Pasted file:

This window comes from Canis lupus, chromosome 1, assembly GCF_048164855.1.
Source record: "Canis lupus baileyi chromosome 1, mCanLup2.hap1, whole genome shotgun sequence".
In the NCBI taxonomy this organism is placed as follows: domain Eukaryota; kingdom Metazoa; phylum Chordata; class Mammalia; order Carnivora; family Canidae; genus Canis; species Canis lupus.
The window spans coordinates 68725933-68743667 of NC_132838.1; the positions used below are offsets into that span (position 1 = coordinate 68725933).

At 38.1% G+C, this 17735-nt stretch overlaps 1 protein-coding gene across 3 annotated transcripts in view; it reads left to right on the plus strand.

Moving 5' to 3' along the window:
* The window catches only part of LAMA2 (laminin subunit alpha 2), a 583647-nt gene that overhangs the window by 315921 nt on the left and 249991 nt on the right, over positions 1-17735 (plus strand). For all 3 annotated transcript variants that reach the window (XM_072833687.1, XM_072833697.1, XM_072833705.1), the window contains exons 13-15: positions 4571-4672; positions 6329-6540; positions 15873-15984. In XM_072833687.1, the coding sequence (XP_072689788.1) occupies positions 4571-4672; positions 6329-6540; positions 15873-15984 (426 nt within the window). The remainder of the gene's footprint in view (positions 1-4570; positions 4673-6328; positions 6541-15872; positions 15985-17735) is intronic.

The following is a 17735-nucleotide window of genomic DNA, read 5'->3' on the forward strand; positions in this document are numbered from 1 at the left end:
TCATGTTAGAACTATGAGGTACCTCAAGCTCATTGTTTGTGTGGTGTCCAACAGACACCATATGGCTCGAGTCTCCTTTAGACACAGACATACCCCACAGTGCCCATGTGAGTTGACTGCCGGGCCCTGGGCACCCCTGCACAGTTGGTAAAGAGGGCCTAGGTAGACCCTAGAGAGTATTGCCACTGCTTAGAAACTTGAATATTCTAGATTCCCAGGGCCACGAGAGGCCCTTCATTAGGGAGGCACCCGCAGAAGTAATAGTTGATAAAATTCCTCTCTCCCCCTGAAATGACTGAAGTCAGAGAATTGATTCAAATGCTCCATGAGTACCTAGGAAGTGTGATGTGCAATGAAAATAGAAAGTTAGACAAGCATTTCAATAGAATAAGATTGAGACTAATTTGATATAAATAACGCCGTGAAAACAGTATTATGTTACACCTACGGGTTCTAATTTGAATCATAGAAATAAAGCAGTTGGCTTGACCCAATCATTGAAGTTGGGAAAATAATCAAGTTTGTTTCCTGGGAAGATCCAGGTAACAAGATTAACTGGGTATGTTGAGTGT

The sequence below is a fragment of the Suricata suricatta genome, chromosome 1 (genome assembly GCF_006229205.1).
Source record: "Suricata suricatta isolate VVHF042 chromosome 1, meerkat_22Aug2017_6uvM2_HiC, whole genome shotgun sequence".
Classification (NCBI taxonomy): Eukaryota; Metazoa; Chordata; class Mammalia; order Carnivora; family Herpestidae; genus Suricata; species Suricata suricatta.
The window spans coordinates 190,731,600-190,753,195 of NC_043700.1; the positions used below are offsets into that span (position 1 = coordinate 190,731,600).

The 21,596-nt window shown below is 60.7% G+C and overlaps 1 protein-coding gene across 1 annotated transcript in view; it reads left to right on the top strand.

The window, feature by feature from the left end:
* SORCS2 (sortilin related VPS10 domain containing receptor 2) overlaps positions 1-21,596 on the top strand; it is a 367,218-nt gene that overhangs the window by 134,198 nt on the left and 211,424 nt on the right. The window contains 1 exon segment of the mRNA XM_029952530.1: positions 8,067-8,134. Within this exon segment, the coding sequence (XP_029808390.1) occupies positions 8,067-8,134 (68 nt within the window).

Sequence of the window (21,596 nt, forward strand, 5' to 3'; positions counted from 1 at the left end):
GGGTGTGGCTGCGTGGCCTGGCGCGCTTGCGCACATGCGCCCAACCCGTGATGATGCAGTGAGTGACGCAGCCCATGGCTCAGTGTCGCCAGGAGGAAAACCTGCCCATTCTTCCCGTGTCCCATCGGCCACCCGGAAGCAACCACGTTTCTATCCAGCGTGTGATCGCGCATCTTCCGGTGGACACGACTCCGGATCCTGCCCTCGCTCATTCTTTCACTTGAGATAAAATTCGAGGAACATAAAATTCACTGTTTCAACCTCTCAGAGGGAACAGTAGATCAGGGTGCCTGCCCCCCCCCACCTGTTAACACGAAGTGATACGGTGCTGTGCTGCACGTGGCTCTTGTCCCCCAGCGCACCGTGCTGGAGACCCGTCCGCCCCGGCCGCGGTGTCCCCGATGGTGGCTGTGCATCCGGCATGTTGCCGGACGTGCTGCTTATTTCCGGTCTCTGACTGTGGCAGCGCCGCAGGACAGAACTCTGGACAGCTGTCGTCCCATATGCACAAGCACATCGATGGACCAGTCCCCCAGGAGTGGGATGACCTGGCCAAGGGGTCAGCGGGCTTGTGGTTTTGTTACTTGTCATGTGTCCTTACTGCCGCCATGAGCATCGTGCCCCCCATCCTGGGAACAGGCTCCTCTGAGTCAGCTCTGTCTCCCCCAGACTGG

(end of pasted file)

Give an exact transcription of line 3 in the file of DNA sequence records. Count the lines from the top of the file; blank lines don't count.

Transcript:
In the NCBI taxonomy this organism is placed as follows: domain Eukaryota; kingdom Metazoa; phylum Chordata; class Mammalia; order Carnivora; family Canidae; genus Canis; species Canis lupus.